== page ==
Port St. Joe Mayor Rex Buzzett said last week that the community would have a much better outline of the local COVID-19 picture this week.
Memorial Day weekend saw the opening by the governor of short-term vacation rentals and local beaches had opened the week prior.
After more than a month under stay-at-home orders, the county reopened to crowds of visitors pouring into southern Gulf County.
The COVID virus has an incubation period of 10-14 days, Buzzett noted, so this week would provide critical clues.
Those clues offer a mixed message.
On the one hand, after going nearly two months with a single case, and after a second was confirmed just a week ago, there are now seven confirmed positive cases in the county.
Further, the number of residents tested is just now nearing 1,000, so there is a way to go before all are tested.
On the other side of the coin, those five new cases hardly represent a spike that, at this point, threatens to overwhelm local health care providers.
None of the seven cases have required hospitalization, all were linked to previous positives, either in the county or out and all are in isolation for at least 14 days.
With each case, the process of contact tracing is undertaken.
“We are working closely with patients, close contacts and health care providers to ensure proper precautions are being taken to prevent the spread of the virus,” said Sarah Hinds, Administrator for the Florida Department of Health in Gulf and Franklin Counties.
The health department also announced this week it will expand testing at its Port St. Joe facility on Garrison Ave.
The department offers free testing 8:30 a.m. until 10:30 a.m. ET Tuesday, Wednesday and Thursday of each week.
Patients must be 18 or older and make an appointment by calling the department at 227-1276, but patients do not have to be symptomatic.
This is part of a program the Florida Department of Health launched last month to test at least 2 percent of each county’s population each month.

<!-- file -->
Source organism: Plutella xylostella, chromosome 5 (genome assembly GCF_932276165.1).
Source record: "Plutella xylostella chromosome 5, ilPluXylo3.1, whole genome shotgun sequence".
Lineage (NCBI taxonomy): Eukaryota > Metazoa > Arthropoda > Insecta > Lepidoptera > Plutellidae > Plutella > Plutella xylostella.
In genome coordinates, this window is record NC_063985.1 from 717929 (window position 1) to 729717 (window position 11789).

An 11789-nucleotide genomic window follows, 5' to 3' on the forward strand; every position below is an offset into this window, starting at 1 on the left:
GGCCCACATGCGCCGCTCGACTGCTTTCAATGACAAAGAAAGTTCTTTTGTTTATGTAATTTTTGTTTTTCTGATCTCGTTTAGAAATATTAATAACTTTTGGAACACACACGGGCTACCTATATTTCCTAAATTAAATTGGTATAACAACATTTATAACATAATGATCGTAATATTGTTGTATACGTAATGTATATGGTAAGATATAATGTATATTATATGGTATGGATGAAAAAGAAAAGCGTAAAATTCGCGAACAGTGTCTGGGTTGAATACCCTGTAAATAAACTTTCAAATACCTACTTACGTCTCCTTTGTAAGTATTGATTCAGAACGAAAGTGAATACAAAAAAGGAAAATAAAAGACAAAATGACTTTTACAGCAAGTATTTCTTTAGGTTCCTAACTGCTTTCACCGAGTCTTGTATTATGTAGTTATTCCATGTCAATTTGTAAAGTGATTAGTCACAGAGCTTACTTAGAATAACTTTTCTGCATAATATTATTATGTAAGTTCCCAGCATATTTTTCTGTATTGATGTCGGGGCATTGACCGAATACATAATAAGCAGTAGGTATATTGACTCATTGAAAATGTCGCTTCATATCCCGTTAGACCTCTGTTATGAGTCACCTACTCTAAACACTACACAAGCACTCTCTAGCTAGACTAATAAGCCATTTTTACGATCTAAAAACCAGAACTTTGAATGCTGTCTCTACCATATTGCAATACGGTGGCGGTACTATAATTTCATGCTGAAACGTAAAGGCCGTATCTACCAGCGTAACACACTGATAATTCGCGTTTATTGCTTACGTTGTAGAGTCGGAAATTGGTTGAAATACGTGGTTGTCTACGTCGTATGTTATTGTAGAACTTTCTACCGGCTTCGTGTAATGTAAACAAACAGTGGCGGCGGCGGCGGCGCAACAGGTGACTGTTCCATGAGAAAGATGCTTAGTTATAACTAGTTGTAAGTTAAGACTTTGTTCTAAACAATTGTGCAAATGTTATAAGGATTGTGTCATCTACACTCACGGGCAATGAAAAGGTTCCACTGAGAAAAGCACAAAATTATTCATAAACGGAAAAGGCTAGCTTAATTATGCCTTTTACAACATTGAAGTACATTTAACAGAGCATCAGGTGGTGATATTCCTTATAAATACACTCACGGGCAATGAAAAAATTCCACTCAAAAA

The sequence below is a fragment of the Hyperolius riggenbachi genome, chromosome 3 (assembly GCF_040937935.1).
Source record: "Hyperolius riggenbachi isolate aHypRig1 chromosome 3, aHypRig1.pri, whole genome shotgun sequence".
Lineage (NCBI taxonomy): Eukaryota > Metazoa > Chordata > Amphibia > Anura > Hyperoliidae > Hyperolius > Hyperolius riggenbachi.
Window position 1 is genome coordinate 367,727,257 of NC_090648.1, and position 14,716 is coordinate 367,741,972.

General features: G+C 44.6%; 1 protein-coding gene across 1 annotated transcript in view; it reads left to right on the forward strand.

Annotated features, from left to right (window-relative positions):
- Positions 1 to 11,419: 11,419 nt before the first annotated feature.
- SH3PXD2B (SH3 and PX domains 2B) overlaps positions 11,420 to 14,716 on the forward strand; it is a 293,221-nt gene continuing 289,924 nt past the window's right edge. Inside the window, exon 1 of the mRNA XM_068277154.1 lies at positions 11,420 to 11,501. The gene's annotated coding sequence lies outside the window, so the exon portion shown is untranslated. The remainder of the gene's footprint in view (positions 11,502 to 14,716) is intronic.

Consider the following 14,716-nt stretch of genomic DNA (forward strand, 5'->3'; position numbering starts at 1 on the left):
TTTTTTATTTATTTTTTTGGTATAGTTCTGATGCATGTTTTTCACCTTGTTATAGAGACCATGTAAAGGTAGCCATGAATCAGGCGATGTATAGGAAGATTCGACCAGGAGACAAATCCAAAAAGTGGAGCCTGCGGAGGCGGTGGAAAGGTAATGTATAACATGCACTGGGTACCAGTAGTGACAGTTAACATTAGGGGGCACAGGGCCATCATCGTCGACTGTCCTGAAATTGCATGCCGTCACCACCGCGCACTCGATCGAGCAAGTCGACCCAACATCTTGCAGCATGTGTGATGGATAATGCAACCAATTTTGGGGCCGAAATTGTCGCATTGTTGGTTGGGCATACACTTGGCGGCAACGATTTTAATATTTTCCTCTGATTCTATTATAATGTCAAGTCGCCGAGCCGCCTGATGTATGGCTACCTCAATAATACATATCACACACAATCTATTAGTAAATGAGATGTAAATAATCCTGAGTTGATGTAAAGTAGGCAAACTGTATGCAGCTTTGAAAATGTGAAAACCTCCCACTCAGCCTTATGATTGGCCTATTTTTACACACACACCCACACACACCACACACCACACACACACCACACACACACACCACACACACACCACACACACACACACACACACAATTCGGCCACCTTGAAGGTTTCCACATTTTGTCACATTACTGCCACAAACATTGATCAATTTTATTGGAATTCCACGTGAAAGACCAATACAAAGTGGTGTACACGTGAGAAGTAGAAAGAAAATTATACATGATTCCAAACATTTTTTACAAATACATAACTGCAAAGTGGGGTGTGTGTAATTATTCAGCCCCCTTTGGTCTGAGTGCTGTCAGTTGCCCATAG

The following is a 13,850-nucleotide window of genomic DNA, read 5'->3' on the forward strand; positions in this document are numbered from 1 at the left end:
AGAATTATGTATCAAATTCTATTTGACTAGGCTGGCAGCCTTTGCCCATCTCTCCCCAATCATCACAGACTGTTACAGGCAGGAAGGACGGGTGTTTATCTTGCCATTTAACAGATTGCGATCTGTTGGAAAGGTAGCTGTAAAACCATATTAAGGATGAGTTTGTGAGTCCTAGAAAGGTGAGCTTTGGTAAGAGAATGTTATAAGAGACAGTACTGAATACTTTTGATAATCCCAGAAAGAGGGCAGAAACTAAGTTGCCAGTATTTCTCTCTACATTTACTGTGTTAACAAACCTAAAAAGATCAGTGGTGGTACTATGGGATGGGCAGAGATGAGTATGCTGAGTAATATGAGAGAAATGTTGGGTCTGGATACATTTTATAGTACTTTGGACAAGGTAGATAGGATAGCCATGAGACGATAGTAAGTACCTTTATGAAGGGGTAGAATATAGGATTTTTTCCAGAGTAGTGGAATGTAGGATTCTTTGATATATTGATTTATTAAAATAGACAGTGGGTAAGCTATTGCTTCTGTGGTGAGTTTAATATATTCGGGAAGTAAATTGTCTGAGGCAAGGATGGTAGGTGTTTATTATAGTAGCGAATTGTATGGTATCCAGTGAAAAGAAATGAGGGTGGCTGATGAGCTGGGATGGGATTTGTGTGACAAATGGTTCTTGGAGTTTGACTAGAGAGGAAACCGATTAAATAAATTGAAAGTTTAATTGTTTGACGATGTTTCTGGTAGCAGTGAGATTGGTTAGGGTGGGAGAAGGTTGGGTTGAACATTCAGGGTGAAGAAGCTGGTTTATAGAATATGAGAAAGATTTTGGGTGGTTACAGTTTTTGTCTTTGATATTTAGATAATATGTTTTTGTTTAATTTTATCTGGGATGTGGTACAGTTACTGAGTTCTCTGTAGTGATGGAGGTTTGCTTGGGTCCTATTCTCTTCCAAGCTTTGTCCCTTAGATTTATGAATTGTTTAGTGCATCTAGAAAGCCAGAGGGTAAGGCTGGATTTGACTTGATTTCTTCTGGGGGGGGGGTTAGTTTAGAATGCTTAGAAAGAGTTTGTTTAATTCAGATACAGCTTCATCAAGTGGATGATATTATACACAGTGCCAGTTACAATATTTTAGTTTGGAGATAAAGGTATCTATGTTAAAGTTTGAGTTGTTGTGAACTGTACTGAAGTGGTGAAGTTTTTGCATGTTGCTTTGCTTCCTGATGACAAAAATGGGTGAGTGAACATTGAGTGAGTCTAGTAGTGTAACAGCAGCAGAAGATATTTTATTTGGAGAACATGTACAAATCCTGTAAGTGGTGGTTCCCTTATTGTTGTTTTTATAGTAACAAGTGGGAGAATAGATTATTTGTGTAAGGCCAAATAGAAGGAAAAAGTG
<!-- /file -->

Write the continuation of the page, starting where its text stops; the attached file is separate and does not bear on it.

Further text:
“We will continue provided COVID-19 testing for Gulf and Franklin residents as well as individuals from other counties or states,” Hinds said.
“That being said, if you suspect you might have COVID-19 please do not travel here. Please get a COVID-19 test in your community and know the results before you arrive. Stay home when you are sick and follow CDC guidelines. Visitors are also responsible for helping keep our communities safe and healthy.”
As of Wednesday’s press time, 997 tests for coronavirus had been performed in Gulf County, according to the Florida Department of Health dashboard, a jump of more than 300 over the prior week.
More tests have likely been performed, Hinds said, but there can be a lag on results from private labs.
The number of positive Florida residents is 64,444, up nearly 14,000 compared to the prior week as testing has ramped up statewide the past since early last month.
There are 11,185 hospitalizations statewide compared to 9,482 a week ago.
Deaths in Florida due to COVID-19 have risen from 2,259 to 2,765.
The state had performed 1.3 million COVID-19 tests as of Wednesday, up nearly 400,000 from the week before.
The FDOH dashboard may be found at https://experience.arcgis.com/experience/96dd742462124fa0b38ddedb9b25e429